Robert felt the distance jump just around the time his son, and then his grandson, grew old enough to challenge him, to suddenly see him smaller than God. Bullshit. He’d never had good communication with them, nor with Margaret either. He’d never told a single person how he felt about what held an ounce of importance for him. And just what did he deem valuable, anyway? He inched back from plumbing that mystery as this was no day to pick over the bones of his own lost cause.
Robert sighed and Mindy put her hand on his. She had Cato’s narrow eyes, or more correct to say he’d had hers. Eyes that didn’t betray much. He could smell the lotion she used on her skin, and the powder, the perfume, the layers she put on for the world all piled at the back of his throat to stop his swallowing. What he’d give for a drink of cold water. Where was that damned fountain he saw when the mortician hustled them through the maze of this place to look and choose a coffin?
Cato, too, had been a hustler. Robert suspected his grandson had been the thief who broke in one night, stole cash from his bureau and the World War I Luger Robert had been given by his own father. Never pressed charges, didn’t turn the boy in to Steve or even grill Cato about it. Wouldn’t have been the first time Cato shit where he slept, with Robert sidling in to mop up, lips zipped tight. He resisted confronting the boy, and this wrenched him deep. It might have made a difference, but who the hell could tell?
He was no whistle-blower. He’d taught Steve, and then Cato, the same: “Don’t be a snitch.”
Halfway through the funeral service, his skin-crawly legs tipped off the nausea he was getting to be old friends with. He had to excuse himself, half-bent to cause the least fuss, avoiding the trip laid out for him by the legs and feet of Mindy, Steve, and the girl with Benjy on her lap.
He wondered if corpses ever rested on the leather-like slab where the attendant directed him. Lying stretched out there in the dim back room, he dreamed Cato rode his goddamned motorbike right up and over a chest that already felt hollow.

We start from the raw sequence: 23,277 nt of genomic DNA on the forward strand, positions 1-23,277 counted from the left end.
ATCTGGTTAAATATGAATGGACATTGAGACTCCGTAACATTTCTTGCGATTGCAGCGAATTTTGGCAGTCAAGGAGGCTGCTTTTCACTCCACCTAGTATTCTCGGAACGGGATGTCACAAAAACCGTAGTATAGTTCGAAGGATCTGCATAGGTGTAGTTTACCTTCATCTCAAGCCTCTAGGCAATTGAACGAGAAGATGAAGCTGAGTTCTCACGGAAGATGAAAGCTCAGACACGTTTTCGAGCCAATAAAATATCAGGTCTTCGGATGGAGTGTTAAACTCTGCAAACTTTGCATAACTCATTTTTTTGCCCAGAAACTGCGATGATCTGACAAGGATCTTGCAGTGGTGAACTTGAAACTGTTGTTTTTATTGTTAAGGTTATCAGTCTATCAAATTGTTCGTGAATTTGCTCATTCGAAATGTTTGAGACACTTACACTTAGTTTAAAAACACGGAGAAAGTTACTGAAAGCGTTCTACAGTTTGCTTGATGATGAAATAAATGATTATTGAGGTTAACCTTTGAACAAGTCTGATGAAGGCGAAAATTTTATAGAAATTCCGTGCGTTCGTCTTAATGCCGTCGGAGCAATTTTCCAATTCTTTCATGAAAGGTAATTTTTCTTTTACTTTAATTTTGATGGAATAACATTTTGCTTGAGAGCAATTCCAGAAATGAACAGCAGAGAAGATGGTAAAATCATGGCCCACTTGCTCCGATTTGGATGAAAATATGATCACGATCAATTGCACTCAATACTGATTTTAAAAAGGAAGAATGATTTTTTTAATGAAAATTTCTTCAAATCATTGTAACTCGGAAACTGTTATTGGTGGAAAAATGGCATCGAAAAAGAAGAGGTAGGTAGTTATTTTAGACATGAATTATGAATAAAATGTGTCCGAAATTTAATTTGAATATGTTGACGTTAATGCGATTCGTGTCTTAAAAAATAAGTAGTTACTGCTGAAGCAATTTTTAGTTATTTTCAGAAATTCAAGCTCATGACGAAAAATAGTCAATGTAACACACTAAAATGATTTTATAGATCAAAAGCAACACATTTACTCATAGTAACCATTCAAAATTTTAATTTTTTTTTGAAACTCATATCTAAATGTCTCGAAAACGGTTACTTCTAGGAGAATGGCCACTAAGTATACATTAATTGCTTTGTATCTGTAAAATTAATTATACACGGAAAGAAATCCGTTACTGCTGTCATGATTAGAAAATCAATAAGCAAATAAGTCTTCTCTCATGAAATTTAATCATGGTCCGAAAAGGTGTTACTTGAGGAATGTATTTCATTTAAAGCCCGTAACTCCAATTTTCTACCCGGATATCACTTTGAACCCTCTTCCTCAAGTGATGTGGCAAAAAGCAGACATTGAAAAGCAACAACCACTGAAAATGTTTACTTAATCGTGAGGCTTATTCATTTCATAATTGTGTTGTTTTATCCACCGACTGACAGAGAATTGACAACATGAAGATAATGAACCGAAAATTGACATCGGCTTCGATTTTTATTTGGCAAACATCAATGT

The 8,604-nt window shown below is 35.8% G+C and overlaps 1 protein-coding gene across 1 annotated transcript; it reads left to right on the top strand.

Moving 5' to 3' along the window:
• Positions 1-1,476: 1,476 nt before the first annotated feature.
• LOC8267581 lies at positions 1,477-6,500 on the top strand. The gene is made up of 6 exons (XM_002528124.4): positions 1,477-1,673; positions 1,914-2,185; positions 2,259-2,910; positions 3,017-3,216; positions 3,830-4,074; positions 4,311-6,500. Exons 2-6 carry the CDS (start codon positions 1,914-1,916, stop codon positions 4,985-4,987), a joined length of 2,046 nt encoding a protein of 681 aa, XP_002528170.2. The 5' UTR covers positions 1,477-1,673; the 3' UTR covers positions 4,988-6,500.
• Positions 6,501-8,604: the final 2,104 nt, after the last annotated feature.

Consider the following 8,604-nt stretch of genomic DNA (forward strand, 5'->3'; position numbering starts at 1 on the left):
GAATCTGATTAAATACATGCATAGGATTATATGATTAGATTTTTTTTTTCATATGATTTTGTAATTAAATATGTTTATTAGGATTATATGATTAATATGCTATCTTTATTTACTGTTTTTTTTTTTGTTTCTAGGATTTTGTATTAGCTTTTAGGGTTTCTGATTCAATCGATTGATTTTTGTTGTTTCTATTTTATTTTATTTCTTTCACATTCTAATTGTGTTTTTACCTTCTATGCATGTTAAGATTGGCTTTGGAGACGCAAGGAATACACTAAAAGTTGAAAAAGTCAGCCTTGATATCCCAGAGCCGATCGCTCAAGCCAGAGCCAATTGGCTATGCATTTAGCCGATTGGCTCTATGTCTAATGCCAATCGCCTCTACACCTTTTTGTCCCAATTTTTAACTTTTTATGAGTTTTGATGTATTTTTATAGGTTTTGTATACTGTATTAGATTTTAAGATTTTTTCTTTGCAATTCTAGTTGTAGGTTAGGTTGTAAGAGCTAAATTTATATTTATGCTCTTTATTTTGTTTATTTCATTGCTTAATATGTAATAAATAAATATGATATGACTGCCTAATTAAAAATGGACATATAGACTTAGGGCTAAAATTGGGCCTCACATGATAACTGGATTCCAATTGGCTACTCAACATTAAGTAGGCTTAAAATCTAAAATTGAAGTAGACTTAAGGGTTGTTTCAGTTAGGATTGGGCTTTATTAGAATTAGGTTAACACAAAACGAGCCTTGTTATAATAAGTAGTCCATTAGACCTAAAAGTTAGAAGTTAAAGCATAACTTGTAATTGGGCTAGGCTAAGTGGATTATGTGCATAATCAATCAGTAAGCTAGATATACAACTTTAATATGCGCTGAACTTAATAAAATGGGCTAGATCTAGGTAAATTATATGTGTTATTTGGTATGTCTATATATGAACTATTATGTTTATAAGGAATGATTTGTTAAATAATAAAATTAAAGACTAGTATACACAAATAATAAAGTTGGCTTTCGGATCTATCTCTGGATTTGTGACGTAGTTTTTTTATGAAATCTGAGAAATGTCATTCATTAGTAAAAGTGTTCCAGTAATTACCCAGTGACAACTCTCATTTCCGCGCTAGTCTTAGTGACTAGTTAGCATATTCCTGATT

“I’d take it from you if I could, Pawpaw.”
More useless yammering. Though with Cato, or even the ghost of Cato doing the taking, Robert supposed he might be able to knock heads with what barreled down the pike on the back of this cancer, especially since he’d numbed himself to the boy’s robbing him of most every other meaningful thing. Disease and Cato putting the squeeze on Robert in the back room of the funeral parlor seemed apt, as both resisted discipline.
Above the din of exiting mourners, he heard Mindy wailing her son’s name clear from the other room. Robert knew he should rise and get out there with the rest of the family taking their last look before they shut Cato for good, but his legs wouldn’t obey. All the cells of his body would rebel if he tried getting up. Robert felt like buck shot scattered through a carcass, and even that buck shot wasn’t going to hold it together.
“When you gonna grow up to be worth something?” he’d dared Cato at the very last, a memory that made him groan.
“You all right?” Steve said.
Robert nodded with his eyes closed. “I will be.”
Steve said, “We’re making our way out of here now.”
As Robert sensed his son shifting to the doorway, he said, “I’m with you,” but had to think about it deeply before his eyelids would peel and reveal the moment.
Cato’s bike had dented his ribs, nailed him flat, slit a trench in him so deep it cut at the leather-covered slab. What fired through his center beat Mindy’s shrieking by a goddamned mile. He was a two-faced granddad, and they’d not reconciled, damn it, he’d been unable to let love outrun despising, at least enough so the boy’d know it.
If Cato had been the dare-devil leaping the gorge, Robert was the lip of the land, awful far off and crumbling underneath the boy hitting ground, Cato whooping it up even as he was slipping, the crowd clapping, too, because they were always on his side, likely squinting, wishing hard he’d make it but afraid to look, everybody failing everybody else.
Robert swung his legs to the side and rose slowly to sit. This stole his equilibrium and he awaited what was never restored. “Who’s going to help get me unstuck from this slab?” he said.
The car doors outside were slamming, voices receding. His hands squeaked against the leather-like cover as he leveraged his feet to the floor, slowly, slowly, and the adult diapers he’d wrapped as a make-shift buffer inside his pants tore from where they’d adhered to his legs, allowing the sores their stagnant, copious weeping.
© 2012 Donna D. Vitucci